13. Ma J, He JJ, Liu GH, Blair D, Liu LZ, Liu Y, Zhu XQ. Mitochondrial genome of Ogmocotyle sikae and implications for phylogenetic studies of the Notocotylidae trematodes. Infect Genet Evol 2016;37: 208-214.
14. Liu ZX, Zhang Y, Liu YT, Chang QC, Su X, Fu X, Yue DM, Gao Y, Wang CR. Complete mitochondrial genome of Echinostoma hortense (Digenea: Echinostomatidae). Korean J Parasitol 2016;54: 173-179.
crossref pdf
15. Shi XL, Fu YQ, Abdullahi AY, Wang MW, Yang F, Yu XG, Pan WD, Yan XX, Hang JX, Zhang P, Li GQ. The mitochondrial genome of Ancylostoma tubaeforme from cats in China. J Helminthol 2018;92: 22-33.
16. Zhang P, Ran RK, Abdullahi AY, Shi XL, Huang Y, Sun YX, Liu YQ, Yan XX, Hang JX, Fu YQ, Wang MW, Chen W, Li GQ. The mitochondrial genome of Dipetalonema gracile from squirrel monkey in China. J Helminthol 2018;94: e1.
17. Guindon S, Gascuel O. A simple, fast, and accurate algorithm to estimate large phylogenies by maximum likelihood. Syst Biol 2003;52: 696-704.
crossref pdf
18. Swofford DL. PAUP*: Phylogenetic Analysis Using Parsimony, version 4.0b10. Sinauer. Sunderland, Massachusetts, USA. 2002.

19. Tamura K, Peterson D, Peterson N, Stecher G, Nei M, Kumar S. MEGA5: Molecular evolutionary genetics analysis using maximum likelihood, evolutionary distance, and maximum parsimony methods. Mol Biol Evol 2011;28: 2731-2739.
crossref pdf
20. Chen YY, Chen S, Kang J, Fang H, Dao H, Guo WZ, Lai CH, Lai MY, Fan JH, Fu LC. Evolving molecular epidemiological profile of human immunodeficiency virus 1 in the southwest border of China. PLoS One 2014;9: e107578.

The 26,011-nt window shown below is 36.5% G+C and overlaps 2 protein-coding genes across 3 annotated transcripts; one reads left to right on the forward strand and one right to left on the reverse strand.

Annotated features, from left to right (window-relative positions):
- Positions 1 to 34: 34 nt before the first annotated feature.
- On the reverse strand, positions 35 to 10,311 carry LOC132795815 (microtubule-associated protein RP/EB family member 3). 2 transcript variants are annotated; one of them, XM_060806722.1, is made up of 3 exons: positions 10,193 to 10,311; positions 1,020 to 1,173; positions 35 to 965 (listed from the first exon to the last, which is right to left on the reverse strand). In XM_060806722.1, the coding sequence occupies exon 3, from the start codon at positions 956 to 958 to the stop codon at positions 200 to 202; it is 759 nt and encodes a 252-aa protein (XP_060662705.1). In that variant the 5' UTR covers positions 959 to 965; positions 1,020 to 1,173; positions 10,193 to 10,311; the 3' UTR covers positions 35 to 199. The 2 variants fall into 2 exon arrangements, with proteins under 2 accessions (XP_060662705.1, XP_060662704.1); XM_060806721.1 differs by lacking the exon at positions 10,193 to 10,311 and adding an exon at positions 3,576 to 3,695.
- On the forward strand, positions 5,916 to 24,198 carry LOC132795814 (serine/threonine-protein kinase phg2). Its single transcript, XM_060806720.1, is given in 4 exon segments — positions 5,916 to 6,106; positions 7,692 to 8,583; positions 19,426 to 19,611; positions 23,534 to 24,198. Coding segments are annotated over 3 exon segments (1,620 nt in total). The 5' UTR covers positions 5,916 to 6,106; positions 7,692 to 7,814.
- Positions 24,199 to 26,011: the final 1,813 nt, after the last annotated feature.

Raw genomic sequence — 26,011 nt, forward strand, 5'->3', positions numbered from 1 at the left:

21. Le TH, Blair D, Mcmanus DP. Complete DNA sequence and gene organization of the mitochondrial genome of the liverfluke, Fasciola hepatica L. (Platyhelminthes; Trematoda). Parasitology 2001;123: 609-621.
22. Le TH, Blair D, Agatsuma T, Humair PF, Campbell NJ, Iwagami M, Littlewood DT, Peacock B, Johnston DA, Bartley J, Rollinson D, Herniou EA, Zarlenga DS, McManus DP. Phylogenies inferred from mitochondrial gene orders - A cautionary tale from the parasitic flatworms. Mol Biol Evol 2001;17: 1123-1125.
crossref pdf
23. Le TH, Nguyen NTB, Nguyen KT, Doan HTT, Dung DT, Blair D. A complete mitochondrial genome from Echinochasmus japonicus supports the elevation of Echinochasminae Odhner, 1910 to family rank (Trematoda: Platyhelminthes). Infect Genet Evol 2016;45: 369-377.
24. Cai XQ, Liu GH, Song HQ, Wu CY, Zhou FC, Yan HK, Yuan ZG, Lin RQ, Zhu XQ. Sequences and gene organization of the mitochondrial genomes of the liver flukes Opisthorchis viverrini and Clonorchis sinensis (Trematoda). Parasitol Res 2012;110: 235-243.
crossref pdf
25. Jia WZ, Yan HB, Ni XW, Lou ZZ, Li HM, Cao P, Cai XP. Advances in the study of helminth mitochondrial genomes and their associated applications. Chinese Sci Bul 2012;57: 54-67.
crossref pdf
26. Jia WZ, Yan HB, Shi WG, Guo AJ, Zhan F. Research progress on complete mitochondrial genome sequences and their application for trematodes. Chinese J Vet Sci 2011;31: 926-932.

27. Ojala D, Montoya J, Attardi G. TRNA punctuation model of RNA processing in human mitochondria. Nature 1981;290: 470-474.
crossref pdf